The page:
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Revolution’s DeJuan Jones has jumped into his defending role with both feet

DeJuan Jones (left) is right-footed but has been working hard with his left foot too, to become a more well-rounded player.Mark Stockwell/Associated Press

FOXBOROUGH — DeJuan Jones grew up idolizing Lionel Messi while playing soccer in East Lansing, Mich., never thinking he would someday make a living as a defender.

The switch from forward to the back line has paid off, though it happened only because interim Revolution coach Mike Lapper made the move early in the 2019 MLS season. The change coincided with a marked improvement in the Revolution’s fortunes, sparked by the arrival of Bruce Arena, and Jones has not looked back.

But Jones was reluctant to go defensive during his initial Revolution training camp in 2019 in Marbella, Spain.

“From the first week of preseason, [Lapper] was just like, ‘You’d make a great outside back,’ ” Jones recalled. “And I’m like, ‘No, stop saying that. Don’t keep saying that too loud.’ ”


Early in the season, though, Lapper was promoted from assistant to head coach, replacing Brad Friedel, and, sure enough, Jones found himself starting at left back. First there was an exhibition against Chelsea FC, then an MLS match against D.C. United, in what turned out to be Lapper’s last game before Arena took over.

Four seasons later, Jones has established himself as a key to the Revolution’s success, while earning two US national team caps.

“I’m definitely a defender now,” Jones said. “I’ve always trained with both feet and I feel very comfortable on both sides. The national team recognized that, and the last camp I played on the left and right back.”

DeJuan Jones continues to improve his positioning. MARK STOCKWELL FOR THE BOSTON GLOBE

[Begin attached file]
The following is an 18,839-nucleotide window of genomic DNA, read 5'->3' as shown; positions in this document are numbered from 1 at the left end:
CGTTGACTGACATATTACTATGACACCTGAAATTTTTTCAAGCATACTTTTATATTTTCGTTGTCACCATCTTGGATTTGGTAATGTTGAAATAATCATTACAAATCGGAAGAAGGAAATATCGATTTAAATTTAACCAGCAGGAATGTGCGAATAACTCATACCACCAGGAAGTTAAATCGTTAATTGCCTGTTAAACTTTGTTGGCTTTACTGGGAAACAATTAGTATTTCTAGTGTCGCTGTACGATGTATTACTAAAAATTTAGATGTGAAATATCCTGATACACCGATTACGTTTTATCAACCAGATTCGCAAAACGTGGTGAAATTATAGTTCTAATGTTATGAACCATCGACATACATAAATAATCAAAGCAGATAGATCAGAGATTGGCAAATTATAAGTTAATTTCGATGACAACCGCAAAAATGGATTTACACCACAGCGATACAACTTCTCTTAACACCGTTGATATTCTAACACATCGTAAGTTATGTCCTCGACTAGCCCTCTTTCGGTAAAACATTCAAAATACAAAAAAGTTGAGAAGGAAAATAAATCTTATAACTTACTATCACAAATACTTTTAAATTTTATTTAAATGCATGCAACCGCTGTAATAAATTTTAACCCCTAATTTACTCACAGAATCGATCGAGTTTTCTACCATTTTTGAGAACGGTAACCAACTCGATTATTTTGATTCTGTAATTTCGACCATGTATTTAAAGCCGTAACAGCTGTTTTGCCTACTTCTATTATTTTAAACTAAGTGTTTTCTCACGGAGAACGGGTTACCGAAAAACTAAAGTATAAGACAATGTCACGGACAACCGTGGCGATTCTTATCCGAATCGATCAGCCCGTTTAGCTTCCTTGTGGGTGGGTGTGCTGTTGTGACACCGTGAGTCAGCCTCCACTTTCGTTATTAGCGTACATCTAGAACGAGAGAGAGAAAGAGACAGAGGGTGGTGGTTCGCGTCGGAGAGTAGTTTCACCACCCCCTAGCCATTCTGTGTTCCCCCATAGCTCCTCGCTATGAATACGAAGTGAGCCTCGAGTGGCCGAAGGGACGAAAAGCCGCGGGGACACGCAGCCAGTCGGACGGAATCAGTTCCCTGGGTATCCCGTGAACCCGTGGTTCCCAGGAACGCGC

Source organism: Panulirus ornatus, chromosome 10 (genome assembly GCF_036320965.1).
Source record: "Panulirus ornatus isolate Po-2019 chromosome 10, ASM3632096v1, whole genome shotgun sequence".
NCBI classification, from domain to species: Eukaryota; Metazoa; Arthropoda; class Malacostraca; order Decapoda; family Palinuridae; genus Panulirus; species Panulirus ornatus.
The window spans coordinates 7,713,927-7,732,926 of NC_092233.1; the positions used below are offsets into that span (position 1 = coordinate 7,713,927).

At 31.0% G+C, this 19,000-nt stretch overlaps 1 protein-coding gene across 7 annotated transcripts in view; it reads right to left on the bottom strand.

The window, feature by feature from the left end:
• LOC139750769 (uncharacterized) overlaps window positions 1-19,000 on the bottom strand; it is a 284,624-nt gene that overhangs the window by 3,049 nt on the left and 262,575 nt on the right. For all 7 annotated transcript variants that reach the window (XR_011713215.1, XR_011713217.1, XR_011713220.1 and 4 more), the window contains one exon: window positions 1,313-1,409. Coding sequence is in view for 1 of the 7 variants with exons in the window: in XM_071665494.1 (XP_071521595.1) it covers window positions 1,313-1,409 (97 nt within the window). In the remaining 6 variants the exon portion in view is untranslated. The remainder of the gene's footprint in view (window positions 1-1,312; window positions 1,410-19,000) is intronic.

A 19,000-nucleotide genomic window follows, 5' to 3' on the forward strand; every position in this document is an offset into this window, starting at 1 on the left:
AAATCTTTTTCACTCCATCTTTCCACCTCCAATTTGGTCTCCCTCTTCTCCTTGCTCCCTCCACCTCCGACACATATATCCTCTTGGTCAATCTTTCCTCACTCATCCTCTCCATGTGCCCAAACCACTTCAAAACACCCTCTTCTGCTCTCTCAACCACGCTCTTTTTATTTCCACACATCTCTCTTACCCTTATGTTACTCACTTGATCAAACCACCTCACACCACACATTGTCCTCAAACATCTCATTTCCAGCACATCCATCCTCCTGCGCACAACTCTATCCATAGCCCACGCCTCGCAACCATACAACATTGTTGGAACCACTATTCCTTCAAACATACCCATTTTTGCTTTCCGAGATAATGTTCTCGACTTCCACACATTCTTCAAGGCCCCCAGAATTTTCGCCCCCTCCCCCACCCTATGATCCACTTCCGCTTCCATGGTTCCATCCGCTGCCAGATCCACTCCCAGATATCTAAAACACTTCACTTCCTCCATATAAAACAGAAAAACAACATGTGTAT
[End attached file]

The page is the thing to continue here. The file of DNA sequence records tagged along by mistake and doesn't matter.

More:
As a right-footer, Jones has had to adapt to the left side with the Revolution (7-3-3, 24 points) but he could have a chance to start on the right in Saturday’s game against the Chicago Fire as Brandon Bye (shoulder) recovers from injury.

“DeJuan has shown improvement this year,” Arena said. “Tactically, definitely. He’s always had the physical qualities, but tactically he’s better, and that’s encouraging. One-on-one defending he’s fine, but off the ball, he’s had to be a little better and he’s gotten there.


“He’s becoming very well-rounded and he adds to our attack, which is a real plus. He’s worked hard on his left foot, as well, and he’s getting there, but I wouldn’t say he’s two-footed.”

For the US national team, Jones lined up at right back against Serbia (2-1 loss) and Colombia (0-0 tie) in January. But his shutdown defending style, stamina, and strong attacking runs are assets on either side.

“At Michigan State, wingers had to defend quite a bit, and playing basketball, I always took pride in defending,” Jones said. “So it was a transition, but like I say, I always took pride in my one-on-one defending. So it was more understanding the position — positioning was the toughest thing to adjust to.”

Jones’s sport might have been football (American style) had he followed the footsteps of his father, Demetrius, who captained the 1983 Western Michigan team.

“I never played football,” Jones said. “It was during soccer season, so I never put the pads on. My dad wanted me to follow my dreams, and he saw how good I was in soccer. He didn’t really know the sport but he started to pick it up and enjoy it as well. He never forced me and let me make my own decision.”

Jones considers himself a Manchester United supporter, but he found his soccer role models in Spain.


“My family didn’t watch too much MLS; dad’s an NFL guy,” Jones said. “I used to watch La Liga highlights at my grandparents’ house. When I was 8 or 9, I found out about Messi, Ronaldinho. Messi is why I train with my left foot so much, trying to do his skills.”

After Chris Tierney’s retirement in 2018, the Revolution sought left-foot replacements at left back. But after going through several candidates (Gabriel Somi, Edgar Castillo, Alexander Buttner, Christian Mafla), Arena has used Jones as his Opening Day left back starter every year.

“Bruce really encourages a lot of creativity and really lets players express ourselves out there,” Jones said. “He holds me to a really high standard and I think he’s pushed me. Even when I have a good game, he tells me, ‘You could’ve passed a little bit better.’ He’s always there for me, to keep pushing me, and not settle.

“I feel that I’ve learned a lot since he’s gotten here. Obviously, the position change I had to adjust to, but I feel have a better understanding and now it’s more about being a leader out there, communicating, helping out the young guys, being more consistent in my performances.”

Boston Globe Today: Sports | May 26, 2023
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